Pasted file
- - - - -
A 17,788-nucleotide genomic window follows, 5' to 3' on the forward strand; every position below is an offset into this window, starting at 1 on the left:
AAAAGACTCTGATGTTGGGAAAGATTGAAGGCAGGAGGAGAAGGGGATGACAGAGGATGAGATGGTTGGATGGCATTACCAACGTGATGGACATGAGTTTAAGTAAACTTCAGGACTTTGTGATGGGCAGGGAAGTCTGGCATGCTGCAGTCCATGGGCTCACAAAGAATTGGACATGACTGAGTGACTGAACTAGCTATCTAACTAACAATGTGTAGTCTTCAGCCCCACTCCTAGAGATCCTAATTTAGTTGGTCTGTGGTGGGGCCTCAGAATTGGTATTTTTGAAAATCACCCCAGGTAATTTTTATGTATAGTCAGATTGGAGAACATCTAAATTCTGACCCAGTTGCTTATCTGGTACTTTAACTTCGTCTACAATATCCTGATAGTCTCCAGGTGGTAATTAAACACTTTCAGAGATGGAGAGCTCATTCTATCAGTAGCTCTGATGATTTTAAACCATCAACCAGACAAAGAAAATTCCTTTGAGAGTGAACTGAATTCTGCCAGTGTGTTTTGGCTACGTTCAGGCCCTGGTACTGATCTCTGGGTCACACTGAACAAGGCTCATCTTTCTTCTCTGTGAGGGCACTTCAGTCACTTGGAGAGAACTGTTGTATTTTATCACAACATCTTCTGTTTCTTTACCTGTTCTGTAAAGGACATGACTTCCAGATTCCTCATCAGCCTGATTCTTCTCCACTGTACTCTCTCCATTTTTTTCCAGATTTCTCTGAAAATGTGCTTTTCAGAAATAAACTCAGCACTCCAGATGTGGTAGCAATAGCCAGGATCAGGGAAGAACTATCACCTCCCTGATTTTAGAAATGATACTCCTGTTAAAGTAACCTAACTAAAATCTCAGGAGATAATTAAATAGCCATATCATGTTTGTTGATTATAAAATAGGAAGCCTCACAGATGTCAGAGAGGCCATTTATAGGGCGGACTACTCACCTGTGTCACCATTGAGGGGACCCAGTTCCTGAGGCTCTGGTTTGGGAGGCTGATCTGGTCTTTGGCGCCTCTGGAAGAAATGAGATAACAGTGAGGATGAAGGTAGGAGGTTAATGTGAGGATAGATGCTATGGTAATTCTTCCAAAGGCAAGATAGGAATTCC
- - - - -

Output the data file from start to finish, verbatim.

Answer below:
A 17,788-nucleotide genomic window follows, 5' to 3' on the forward strand; every position below is an offset into this window, starting at 1 on the left:
AAAAGACTCTGATGTTGGGAAAGATTGAAGGCAGGAGGAGAAGGGGATGACAGAGGATGAGATGGTTGGATGGCATTACCAACGTGATGGACATGAGTTTAAGTAAACTTCAGGACTTTGTGATGGGCAGGGAAGTCTGGCATGCTGCAGTCCATGGGCTCACAAAGAATTGGACATGACTGAGTGACTGAACTAGCTATCTAACTAACAATGTGTAGTCTTCAGCCCCACTCCTAGAGATCCTAATTTAGTTGGTCTGTGGTGGGGCCTCAGAATTGGTATTTTTGAAAATCACCCCAGGTAATTTTTATGTATAGTCAGATTGGAGAACATCTAAATTCTGACCCAGTTGCTTATCTGGTACTTTAACTTCGTCTACAATATCCTGATAGTCTCCAGGTGGTAATTAAACACTTTCAGAGATGGAGAGCTCATTCTATCAGTAGCTCTGATGATTTTAAACCATCAACCAGACAAAGAAAATTCCTTTGAGAGTGAACTGAATTCTGCCAGTGTGTTTTGGCTACGTTCAGGCCCTGGTACTGATCTCTGGGTCACACTGAACAAGGCTCATCTTTCTTCTCTGTGAGGGCACTTCAGTCACTTGGAGAGAACTGTTGTATTTTATCACAACATCTTCTGTTTCTTTACCTGTTCTGTAAAGGACATGACTTCCAGATTCCTCATCAGCCTGATTCTTCTCCACTGTACTCTCTCCATTTTTTTCCAGATTTCTCTGAAAATGTGCTTTTCAGAAATAAACTCAGCACTCCAGATGTGGTAGCAATAGCCAGGATCAGGGAAGAACTATCACCTCCCTGATTTTAGAAATGATACTCCTGTTAAAGTAACCTAACTAAAATCTCAGGAGATAATTAAATAGCCATATCATGTTTGTTGATTATAAAATAGGAAGCCTCACAGATGTCAGAGAGGCCATTTATAGGGCGGACTACTCACCTGTGTCACCATTGAGGGGACCCAGTTCCTGAGGCTCTGGTTTGGGAGGCTGATCTGGTCTTTGGCGCCTCTGGAAGAAATGAGATAACAGTGAGGATGAAGGTAGGAGGTTAATGTGAGGATAGATGCTATGGTAATTCTTCCAAAGGCAAGATAGGAATTCC